On November 29th, Women in Engineering UBC and the UBC Engineering Undergraduate society held a memorial and vigil to remember the 14 women who were killed in the 1989 tragedy at l’École Polytechnique de Montréal.
Since the tragedy in 1989, Canada has designated December 6 as the National Day of Remembrance and Action on Violence against Women, serving as a reminder of the gender-based violence against women in Canada and around the world that persists today.
By 12:00 pm, all the chairs set up in the Engineering Student Centre were filled and more people were standing along the sides of the room. The co-chair of Women in Engineering UBC, Solma Sundu, and the president of the Engineering Undergraduate society, Daniel Luo, began the memorial with a recount of happened 28 years ago when an armed man walked into an engineering class at l’École Polytechnique de Montréal. After forcing the men to leave, he stated that he hated feminists and began to shoot the women in the class. He killed 14 women and injured ten more that day.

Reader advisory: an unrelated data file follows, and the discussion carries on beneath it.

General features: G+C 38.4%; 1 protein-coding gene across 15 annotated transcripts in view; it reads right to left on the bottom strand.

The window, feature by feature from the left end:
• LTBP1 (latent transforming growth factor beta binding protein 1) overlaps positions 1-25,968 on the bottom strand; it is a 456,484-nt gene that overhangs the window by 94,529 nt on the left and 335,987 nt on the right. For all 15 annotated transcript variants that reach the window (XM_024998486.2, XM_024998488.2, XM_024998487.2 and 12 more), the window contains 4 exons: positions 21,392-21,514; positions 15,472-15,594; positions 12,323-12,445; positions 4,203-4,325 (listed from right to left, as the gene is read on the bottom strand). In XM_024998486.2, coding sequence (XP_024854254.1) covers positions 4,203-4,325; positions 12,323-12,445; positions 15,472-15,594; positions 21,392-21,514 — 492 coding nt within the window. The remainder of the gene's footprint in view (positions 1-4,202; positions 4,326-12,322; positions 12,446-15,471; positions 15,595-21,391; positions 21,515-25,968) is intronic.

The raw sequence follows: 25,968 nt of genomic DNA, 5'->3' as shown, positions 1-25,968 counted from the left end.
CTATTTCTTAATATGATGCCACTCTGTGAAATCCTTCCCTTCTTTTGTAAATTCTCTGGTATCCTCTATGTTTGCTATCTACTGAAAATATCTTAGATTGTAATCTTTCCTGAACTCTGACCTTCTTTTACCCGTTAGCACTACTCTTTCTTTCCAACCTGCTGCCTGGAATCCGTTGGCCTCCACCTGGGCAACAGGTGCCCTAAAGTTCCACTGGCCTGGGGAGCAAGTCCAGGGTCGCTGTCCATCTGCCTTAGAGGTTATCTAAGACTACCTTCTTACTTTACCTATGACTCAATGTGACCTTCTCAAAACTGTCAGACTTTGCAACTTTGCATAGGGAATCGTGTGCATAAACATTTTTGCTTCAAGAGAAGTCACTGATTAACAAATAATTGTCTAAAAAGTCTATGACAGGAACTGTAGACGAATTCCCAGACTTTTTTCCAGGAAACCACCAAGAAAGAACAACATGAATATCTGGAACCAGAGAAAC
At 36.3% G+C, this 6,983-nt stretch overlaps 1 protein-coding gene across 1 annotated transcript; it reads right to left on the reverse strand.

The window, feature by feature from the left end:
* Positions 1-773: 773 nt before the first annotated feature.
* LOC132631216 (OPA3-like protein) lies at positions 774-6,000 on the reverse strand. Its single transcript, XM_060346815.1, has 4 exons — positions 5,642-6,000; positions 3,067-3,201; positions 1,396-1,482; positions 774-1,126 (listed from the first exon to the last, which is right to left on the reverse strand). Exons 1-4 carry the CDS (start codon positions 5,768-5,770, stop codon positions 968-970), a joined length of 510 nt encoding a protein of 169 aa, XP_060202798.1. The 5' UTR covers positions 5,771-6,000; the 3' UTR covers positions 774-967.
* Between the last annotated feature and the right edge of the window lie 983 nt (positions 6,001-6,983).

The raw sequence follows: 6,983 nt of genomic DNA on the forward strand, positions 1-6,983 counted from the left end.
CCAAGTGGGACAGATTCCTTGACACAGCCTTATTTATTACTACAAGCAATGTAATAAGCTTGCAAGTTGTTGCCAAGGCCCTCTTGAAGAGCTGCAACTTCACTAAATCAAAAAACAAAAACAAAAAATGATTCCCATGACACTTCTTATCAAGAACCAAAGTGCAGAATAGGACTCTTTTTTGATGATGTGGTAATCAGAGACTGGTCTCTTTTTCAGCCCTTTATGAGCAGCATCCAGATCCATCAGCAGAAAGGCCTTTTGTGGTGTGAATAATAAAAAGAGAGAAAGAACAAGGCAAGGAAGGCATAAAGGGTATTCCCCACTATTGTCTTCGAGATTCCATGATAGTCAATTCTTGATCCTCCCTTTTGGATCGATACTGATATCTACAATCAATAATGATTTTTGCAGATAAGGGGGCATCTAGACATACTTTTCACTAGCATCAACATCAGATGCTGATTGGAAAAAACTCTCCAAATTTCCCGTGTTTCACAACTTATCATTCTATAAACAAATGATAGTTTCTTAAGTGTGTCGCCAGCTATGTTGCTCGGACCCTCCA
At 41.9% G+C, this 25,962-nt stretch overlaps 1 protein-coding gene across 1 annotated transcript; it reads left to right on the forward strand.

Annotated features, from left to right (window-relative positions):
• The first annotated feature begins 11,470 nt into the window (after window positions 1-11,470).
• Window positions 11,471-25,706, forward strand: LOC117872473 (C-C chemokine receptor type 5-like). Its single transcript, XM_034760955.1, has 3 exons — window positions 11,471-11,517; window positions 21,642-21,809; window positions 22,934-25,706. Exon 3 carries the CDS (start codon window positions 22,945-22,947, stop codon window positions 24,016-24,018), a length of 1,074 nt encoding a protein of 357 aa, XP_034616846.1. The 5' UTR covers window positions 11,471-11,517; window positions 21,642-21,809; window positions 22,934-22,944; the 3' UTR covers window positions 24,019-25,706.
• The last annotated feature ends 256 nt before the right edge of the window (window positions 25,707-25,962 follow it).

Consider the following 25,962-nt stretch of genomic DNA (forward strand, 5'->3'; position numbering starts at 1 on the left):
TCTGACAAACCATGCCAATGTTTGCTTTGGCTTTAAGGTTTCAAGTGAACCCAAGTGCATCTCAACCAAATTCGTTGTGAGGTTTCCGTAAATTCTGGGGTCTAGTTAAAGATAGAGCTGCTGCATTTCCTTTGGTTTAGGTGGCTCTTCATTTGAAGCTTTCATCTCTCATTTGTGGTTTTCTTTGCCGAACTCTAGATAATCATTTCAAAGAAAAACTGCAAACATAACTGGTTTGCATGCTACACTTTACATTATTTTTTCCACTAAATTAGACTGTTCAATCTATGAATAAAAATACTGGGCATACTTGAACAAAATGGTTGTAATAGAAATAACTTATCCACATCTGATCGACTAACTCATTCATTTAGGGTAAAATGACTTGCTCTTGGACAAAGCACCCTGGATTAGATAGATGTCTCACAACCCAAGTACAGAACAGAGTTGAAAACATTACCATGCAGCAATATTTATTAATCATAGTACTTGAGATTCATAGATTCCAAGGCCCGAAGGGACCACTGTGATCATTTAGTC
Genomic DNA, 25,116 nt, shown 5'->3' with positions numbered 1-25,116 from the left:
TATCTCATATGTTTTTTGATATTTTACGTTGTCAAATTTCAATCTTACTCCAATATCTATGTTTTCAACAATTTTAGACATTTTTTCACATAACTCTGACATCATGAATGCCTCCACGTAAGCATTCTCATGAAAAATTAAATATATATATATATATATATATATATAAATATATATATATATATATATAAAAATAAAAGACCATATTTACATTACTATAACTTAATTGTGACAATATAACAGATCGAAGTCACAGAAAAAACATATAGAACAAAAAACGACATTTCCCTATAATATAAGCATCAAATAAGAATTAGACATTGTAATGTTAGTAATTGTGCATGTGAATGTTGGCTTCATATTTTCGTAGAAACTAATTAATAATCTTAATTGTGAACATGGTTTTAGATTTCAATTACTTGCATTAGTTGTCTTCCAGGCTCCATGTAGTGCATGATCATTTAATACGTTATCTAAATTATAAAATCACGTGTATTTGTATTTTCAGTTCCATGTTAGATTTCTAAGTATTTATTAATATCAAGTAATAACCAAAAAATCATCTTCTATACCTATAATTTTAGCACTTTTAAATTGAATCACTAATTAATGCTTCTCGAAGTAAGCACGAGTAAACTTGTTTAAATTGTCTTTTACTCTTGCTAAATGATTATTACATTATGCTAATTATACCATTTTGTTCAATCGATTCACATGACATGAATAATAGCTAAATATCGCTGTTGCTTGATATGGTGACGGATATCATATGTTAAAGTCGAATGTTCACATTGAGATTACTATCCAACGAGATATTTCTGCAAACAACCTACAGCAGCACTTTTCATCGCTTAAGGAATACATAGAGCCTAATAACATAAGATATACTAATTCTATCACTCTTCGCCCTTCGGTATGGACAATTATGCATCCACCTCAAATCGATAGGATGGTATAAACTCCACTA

The program consisted of several speakers sharing their thoughts and experiences on violence against women and the events of 1989. I found that Sheryl Staub-French, a UBC engineering professor and women’s activist, gave an impactful speech on what the day means to her and how she has seen things change in response to the tragedy. She pointed out that today, 40% of the Engineering professors at UBC are female and that the number of female students has grown tremendously since the time the massacre happened, but it is still not equal. Most importantly she reminded us all that “we must not be complacent” when it comes to inequality and gender-based violence.
After all the remarks, we were invited to join the vigil outside of the Engineering Design Centre. As we made our way to the courtyard, there was a table with candles and white ribbons. Hanging above the table were portraits of the 14 women who were killed. Seeing the names and smiling faces of these women was especially poignant for me because they looked so young and had so much more life to live before it was all unfairly taken away.
Once everyone was gathered in the courtyard, 14 female engineering students walked up one by one to place a white rose on a commemorative plaque as the names of the 14 women were read aloud. We held a minute of silence for reflection.
The memorial was a meaningful reminder that we must not forget the events that happened in 1989. It served to make us seriously reflect on the inequality and gender-based violence that still exists today in the field of engineering and beyond. We must not be afraid to have an open conversation about these difficult topics in order to truly address the issue.